Introduction to the Rolex Oyster Perpetual
The name Oyster Perpetual means two different things in the Rolex universe. There’s the Oyster Perpetual range, which are Rolex watches that are both water-resistant and automatic. This is why you’ll see the words “Oyster Perpetual” on the dials of famous Rolex timepieces like the Datejust, Day-Date and Submariner.
On the other hand, Oyster Perpetual watches are Rolex’s entry-level timepieces with straightforward time-only dials. Due to their affordable prices and minimalist style, pre-owned Oyster Perpetual watches in steel are popular starter Rolex watches.
History of the Rolex Oyster Perpetual
In 1926, Rolex’s founder, Hans Wilsdorf, invented the world’s first waterproof wristwatch. He called it the Oyster. The hermetically sealed Rolex Oyster watch featured a patented system that brought together a screw-down bezel, caseback and winding crown.
In 1931, Rolex unveiled the first self-winding system for a wristwatch equipped with a free rotor named the Perpetual rotor. The rotor oscillates freely in both directions thanks to the natural motions of the wearer’s wrist, thus constantly winding the watch. Therefore, Oyster Perpetual simply means an automatic water-resistant Rolex watch.
The combination of the waterproof Oyster case and the automatic Perpetual movement made way for the now-iconic Rolex Oyster Perpetual watches. The earliest versions of vintage Rolex Oyster Perpetual watches picked up the nickname “Bubbleback” due to their bulbous casebacks to accommodate the thick rotor.
Over the following decades, Rolex used the waterproof and automatic Oyster Perpetual as the basis of most of its watches, but added a variety of other functions and design touches to create entirely new models. The Oyster Perpetual Datejust featured a date window at 3 o’clock while the Oyster Perpetual Day-Date included both a date window and day window. In the 1950s, Rolex unveiled a slew of tool watches including the Oyster Perpetual Explorer for adventurers, the Oyster Perpetual Submariner for divers, the Oyster Perpetual GMT-Master for pilots and the Oyster Perpetual Milgauss for scientists.
By the late 1960s, Rolex released the first Submariner with a date window, complete with the text “Oyster Perpetual Date” on the dial. Modern Rolex sports watches with date windows, such as the Submariner Date, GMT-Master II, Explorer II, Yacht-Master, and Sea-Dweller will all have “Oyster Perpetual Date” on the dial. However, this is not to be confused with the Rolex Oyster Perpetual Date watch model, which is similar to the Datejust—the biggest difference being its smaller case size.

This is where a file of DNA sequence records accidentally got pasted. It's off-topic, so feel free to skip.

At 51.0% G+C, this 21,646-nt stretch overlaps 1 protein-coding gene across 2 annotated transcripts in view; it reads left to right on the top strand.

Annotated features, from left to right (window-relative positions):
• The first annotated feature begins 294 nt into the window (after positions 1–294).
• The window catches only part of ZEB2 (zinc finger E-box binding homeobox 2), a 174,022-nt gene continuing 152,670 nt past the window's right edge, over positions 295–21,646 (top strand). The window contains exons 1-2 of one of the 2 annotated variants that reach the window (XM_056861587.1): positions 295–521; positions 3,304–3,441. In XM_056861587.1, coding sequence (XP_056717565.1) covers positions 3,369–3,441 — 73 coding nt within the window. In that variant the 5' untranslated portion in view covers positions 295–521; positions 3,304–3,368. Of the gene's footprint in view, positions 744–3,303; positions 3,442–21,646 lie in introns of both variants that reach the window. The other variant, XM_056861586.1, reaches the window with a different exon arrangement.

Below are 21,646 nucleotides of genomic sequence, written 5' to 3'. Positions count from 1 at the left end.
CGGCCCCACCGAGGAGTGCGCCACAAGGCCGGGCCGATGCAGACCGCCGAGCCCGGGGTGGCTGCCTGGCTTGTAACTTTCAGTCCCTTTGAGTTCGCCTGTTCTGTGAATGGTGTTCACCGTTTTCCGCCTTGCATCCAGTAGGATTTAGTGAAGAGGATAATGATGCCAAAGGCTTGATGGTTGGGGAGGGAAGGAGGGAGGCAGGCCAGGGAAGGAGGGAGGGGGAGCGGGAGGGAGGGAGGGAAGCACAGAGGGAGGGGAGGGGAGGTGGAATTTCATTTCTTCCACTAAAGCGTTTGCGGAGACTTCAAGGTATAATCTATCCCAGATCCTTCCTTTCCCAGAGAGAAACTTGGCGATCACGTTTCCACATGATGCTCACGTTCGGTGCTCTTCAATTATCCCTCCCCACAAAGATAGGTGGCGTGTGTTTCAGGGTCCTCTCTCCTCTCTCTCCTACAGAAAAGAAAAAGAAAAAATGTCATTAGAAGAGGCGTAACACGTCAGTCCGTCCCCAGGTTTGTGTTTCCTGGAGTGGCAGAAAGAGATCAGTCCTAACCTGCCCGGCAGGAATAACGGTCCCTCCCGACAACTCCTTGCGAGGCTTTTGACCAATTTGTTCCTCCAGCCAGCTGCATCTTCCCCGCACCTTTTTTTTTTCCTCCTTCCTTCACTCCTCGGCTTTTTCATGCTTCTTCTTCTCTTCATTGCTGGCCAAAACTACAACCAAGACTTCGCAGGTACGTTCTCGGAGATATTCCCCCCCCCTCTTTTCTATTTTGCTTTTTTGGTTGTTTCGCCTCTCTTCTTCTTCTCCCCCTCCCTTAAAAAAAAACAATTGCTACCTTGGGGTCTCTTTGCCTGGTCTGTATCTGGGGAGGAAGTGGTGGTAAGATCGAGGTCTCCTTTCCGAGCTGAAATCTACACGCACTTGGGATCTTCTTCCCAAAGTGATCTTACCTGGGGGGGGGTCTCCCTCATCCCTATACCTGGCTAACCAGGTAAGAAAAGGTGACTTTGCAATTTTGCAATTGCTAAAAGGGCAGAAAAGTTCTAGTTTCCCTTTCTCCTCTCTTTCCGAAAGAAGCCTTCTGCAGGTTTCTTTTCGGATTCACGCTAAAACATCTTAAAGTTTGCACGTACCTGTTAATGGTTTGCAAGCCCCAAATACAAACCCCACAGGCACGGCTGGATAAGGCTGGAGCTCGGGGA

Although Rolex developed the Oyster Perpetual range into a vast assortment of famous watches equipped with various mechanical complications and design features, the brand never abandoned the Oyster Perpetual base model. In 2015, Rolex introduced the largest version yet with the Oyster Perpetual 39.
Rolex Oyster Perpetual Timeline
Rolex Oyster Perpetual
While there are plenty of old Rolex Oyster Perpetual watches in gold, modern versions are exclusively made in stainless steel. Current Oyster Perpetual watches share the following design traits:
Round stainless steel Oyster cases water-resistant to 100 meters
Time-only dials with three hands at center
Stainless steel Oyster bracelets
Although the watches themselves are the simplest Rolex models, the brand does offer many dial colors within the collection, ranging from black and white to vibrant red grape and blue.
Rolex makes both men’s Rolex Oyster Perpetual and women’s Oyster Perpetual watches, currently available in five different sizes:
- Oyster Perpetual 39 ref. 114300 (Caliber 3132)
- Oyster Perpetual 36 ref. 116000 (Caliber 3130)
- Oyster Perpetual 34 ref. 114200 (Caliber 3130)
- Oyster Perpetual 31 ref. 177200 (Caliber 2231)
- Oyster Perpetual 26 ref. 176200 (Caliber 2231)
Regardless of the specific caliber, all Oyster Perpetual watches run on automatic movements with a power reserve of about 48 hours.
In 2015, the company redefined its Superlative Chronometer certification whereby all Rolex watches, including Oyster Perpetual, boast an accuracy rating of −2/+2 seconds per day.
As a watch that’s rated to be water-resistant to 100 meters deep, it’s safe to take a modern used Oyster Perpetual watch swimming as long as the winding crown is safely screwed into the case. However, vintage Oyster Perpetual watches may no longer be water-resistant, therefore it is not recommended to get them wet.
Oyster Perpetual Collectability
As the brand’s entry-level model, Oyster Perpetuals are the least expensive Rolex watches in the current catalog. The retail price for the Rolex Oyster Perpetual 114300 with the largest 39mm case is $5,700, while the Oyster Perpetual 36 retails for $5,400.
Oyster Perpetual 39 watches hold their value impressively well in the secondary market, with pre-owned versions selling close to (or even above) retail prices. On the other hand, since the 36mm version has been around longer, pre-owned Oyster Perpetual 116000 models can be found for about $1,000 less than retail in the secondary market.
Vintage Oyster Perpetual “Bubbleback” models are popular with some Rolex collectors and are typically priced between $3,500 and $5,500.